Here's how the quilt looks now after he's worked on it at home during the week since he was visiting me. (Be sure to click to enlarge and see details.)

Global Warming, bead embellished quilt by Thom Atkins, in process 2
Are you curious about the fish and the sign? Have aquarium, have some old wood and marking pens, have camera, have photo-editing program, have printer, have ink-jet-printable fabric... and yipppeee... soon you have fish and a sign ready to sew on a quilt. Neat, huh!

Thom Atkins, no fish sign made for Global Warming quilt
Oh, yes, I forgot to mention above... somewhere along the line, it came to Thom that this piece seems to say something about global warming and rising sea levels. Although it's not even half way finished yet, he's named it Global Warming.

I'll post a picture of it when it's finished. Hope you are having fun seeing the process.


  1. That is phenomenal! I just love his work - popped over to the website and LOVE the frog piece!
    I can't wait to see this piece finished!

  2. Robin, please tell Thom that it is fantastic!
    I met him in Vegas at Beki's bead retreat and he inspired me to look at things so much differently.
    The fact that he handquilts the piece moves me, inspires me, and tells me that it CAN be done, that work doesn't have to be all machine stitched.
    My goals and thoughts race ahead of me.
    At any rate, as usual, his piece is phenomenal.

  3. Thank you so much for sharing Thom's incredibly lovely work. I loved reading about the process he went through, which was an inspiration in and of itself. I'm not exactly sure that the word 'beautiful' even begins to do his artwork justice.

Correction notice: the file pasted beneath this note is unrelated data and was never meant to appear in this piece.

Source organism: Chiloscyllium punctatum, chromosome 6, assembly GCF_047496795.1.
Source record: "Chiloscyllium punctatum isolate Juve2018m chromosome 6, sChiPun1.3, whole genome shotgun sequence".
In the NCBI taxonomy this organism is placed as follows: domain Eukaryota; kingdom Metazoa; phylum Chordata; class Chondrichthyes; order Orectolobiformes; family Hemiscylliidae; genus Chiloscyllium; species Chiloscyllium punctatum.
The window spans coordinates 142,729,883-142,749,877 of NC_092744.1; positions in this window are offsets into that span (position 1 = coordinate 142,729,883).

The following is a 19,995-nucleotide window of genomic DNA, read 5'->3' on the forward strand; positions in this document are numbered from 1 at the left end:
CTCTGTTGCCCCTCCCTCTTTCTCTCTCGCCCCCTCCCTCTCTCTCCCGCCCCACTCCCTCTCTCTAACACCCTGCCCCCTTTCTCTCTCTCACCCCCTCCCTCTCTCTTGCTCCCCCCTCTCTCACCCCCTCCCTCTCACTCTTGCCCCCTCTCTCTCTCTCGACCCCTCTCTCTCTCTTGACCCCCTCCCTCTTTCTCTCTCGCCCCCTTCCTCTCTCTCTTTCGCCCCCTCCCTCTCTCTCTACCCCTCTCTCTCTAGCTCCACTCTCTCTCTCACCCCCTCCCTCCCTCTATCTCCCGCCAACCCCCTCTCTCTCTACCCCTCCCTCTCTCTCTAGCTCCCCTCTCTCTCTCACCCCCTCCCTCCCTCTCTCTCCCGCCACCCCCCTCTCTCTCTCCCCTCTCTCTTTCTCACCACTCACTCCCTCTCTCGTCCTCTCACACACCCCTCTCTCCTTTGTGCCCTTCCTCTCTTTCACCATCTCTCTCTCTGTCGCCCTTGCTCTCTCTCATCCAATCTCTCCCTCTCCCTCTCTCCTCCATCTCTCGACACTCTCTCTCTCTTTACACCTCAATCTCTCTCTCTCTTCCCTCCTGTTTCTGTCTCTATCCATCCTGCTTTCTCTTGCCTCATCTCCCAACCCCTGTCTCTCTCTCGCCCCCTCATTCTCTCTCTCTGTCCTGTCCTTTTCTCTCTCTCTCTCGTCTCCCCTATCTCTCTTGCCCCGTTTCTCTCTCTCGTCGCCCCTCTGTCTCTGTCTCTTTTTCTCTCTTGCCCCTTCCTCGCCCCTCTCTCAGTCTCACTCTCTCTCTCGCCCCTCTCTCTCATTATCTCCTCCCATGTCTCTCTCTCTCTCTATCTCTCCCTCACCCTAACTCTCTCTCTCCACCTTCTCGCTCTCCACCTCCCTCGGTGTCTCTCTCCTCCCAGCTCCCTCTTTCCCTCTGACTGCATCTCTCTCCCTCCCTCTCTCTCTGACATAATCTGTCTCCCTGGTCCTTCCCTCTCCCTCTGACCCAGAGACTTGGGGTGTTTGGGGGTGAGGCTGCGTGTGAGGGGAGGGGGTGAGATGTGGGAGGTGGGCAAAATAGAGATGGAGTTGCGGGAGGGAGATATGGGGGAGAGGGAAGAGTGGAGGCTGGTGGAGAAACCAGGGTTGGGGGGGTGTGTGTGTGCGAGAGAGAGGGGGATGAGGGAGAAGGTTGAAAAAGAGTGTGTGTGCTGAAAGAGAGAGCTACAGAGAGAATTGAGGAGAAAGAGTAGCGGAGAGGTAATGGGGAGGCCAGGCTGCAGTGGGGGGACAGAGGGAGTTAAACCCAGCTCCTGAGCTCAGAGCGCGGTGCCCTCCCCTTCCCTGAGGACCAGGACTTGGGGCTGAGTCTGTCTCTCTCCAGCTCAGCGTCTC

4. Absolutely gorgeous, Robin!! I've seen Thom's work before and I've just marvelled over his creativity and workmanship. I can't wait to see the finished piece.
    I love the Hanna Silk Ribbons. They are really the creme de la creme in the ribbon world for me. The colors are spectacular and the drape that comes from them being cut from silk fabric with no edging is wonderful. I love working with them.
    Thanks for sharing this inspiring and fabulous work with us. It'll keep me thinking creatively all day! I'm working on a freeform peyote stitch cuff today and I'll keep thinking of the wonderful work I've just seen.

  5. Hi Robin,
    I fell in love with Thom's work in the BJP last year. This new piece is just stunning! It makes me feel like I can reach out and touch each focal. How wonderful that you are so close, emotionally, if not in physical distance.

  6. Wow! That is gorgeous. Wish I could follow you two around for awhile and watch. :) I'd love to watch the process in person.

  7. That's a wonderful piece.

  8. That is beautiful so far! I don't know how you do it, Robin! :)

  9. wow...he just keeps getting better and better...what inspiring work!

  10. I also have been a fan of Thom's since I introduced to his work in the BJP. What is so endearing of him though is his generous sharing of his techniques. I had asked him about how he did something and he showed me step by step how he did it. Truly a genius when it comes to fiber!

    I guess it runs in the family, huh?!

  11. Anonymous1:44 PM

    Absolutely incredible and beautiful!
    The techniques used to create the individual components are as imaginative as the end result. Thanks for sharing so many details.

  12. Somehow this one escaped me, post I mean. I love Thom stuff especially when he does the undersea stuff. He has such a knack for it. These are scrumptious.

  13. I am in awe!!! Oh, Thom, what glorious talent you have! I feel as if I am in a magical garden under the sea. It is fun to see the two of you together!



  14. Thom's work is breathtaking and in all my favourite sea colours. I can hardly wait to try out his puff organza idea. It's something I've never heard of before (are you surprised??). I hope that he doesn't mind. Of course, I have no idea if I have poly organza or some other type, so it may require a trip to the fabric store. LOL! I do so love to experiment.

  15. Did you say Thom stayed with you a week? And he did all this amazing stuff in a week? Oh my, I will have to kick myself somewhere and use my weeks better than I do now!

    In awe,


Thanks you for joining the discussion on this post today!